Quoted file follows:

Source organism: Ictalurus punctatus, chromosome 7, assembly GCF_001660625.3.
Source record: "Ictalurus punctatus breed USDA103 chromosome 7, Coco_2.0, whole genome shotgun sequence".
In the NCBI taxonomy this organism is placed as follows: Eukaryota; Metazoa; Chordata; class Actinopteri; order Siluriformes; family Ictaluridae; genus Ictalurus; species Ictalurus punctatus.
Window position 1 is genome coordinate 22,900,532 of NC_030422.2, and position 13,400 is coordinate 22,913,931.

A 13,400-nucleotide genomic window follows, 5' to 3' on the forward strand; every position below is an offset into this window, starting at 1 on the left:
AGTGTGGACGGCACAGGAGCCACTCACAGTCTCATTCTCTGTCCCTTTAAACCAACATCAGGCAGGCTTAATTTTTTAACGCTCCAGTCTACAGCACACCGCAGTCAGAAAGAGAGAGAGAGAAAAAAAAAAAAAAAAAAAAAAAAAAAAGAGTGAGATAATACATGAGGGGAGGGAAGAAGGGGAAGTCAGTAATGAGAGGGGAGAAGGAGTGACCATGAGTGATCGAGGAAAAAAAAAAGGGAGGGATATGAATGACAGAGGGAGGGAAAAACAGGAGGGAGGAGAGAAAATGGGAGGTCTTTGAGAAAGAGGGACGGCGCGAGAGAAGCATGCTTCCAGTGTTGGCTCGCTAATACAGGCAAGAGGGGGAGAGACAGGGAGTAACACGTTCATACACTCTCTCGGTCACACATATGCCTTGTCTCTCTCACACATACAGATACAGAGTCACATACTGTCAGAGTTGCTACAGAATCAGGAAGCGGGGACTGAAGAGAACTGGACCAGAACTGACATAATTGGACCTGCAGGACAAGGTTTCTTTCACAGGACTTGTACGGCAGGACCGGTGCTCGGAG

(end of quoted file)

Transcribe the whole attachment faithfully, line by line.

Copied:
Source organism: Ictalurus punctatus, chromosome 7, assembly GCF_001660625.3.
Source record: "Ictalurus punctatus breed USDA103 chromosome 7, Coco_2.0, whole genome shotgun sequence".
In the NCBI taxonomy this organism is placed as follows: Eukaryota; Metazoa; Chordata; class Actinopteri; order Siluriformes; family Ictaluridae; genus Ictalurus; species Ictalurus punctatus.
Window position 1 is genome coordinate 22,900,532 of NC_030422.2, and position 13,400 is coordinate 22,913,931.

A 13,400-nucleotide genomic window follows, 5' to 3' on the forward strand; every position below is an offset into this window, starting at 1 on the left:
AGTGTGGACGGCACAGGAGCCACTCACAGTCTCATTCTCTGTCCCTTTAAACCAACATCAGGCAGGCTTAATTTTTTAACGCTCCAGTCTACAGCACACCGCAGTCAGAAAGAGAGAGAGAGAAAAAAAAAAAAAAAAAAAAAAAAAAAAGAGTGAGATAATACATGAGGGGAGGGAAGAAGGGGAAGTCAGTAATGAGAGGGGAGAAGGAGTGACCATGAGTGATCGAGGAAAAAAAAAAGGGAGGGATATGAATGACAGAGGGAGGGAAAAACAGGAGGGAGGAGAGAAAATGGGAGGTCTTTGAGAAAGAGGGACGGCGCGAGAGAAGCATGCTTCCAGTGTTGGCTCGCTAATACAGGCAAGAGGGGGAGAGACAGGGAGTAACACGTTCATACACTCTCTCGGTCACACATATGCCTTGTCTCTCTCACACATACAGATACAGAGTCACATACTGTCAGAGTTGCTACAGAATCAGGAAGCGGGGACTGAAGAGAACTGGACCAGAACTGACATAATTGGACCTGCAGGACAAGGTTTCTTTCACAGGACTTGTACGGCAGGACCGGTGCTCGGAG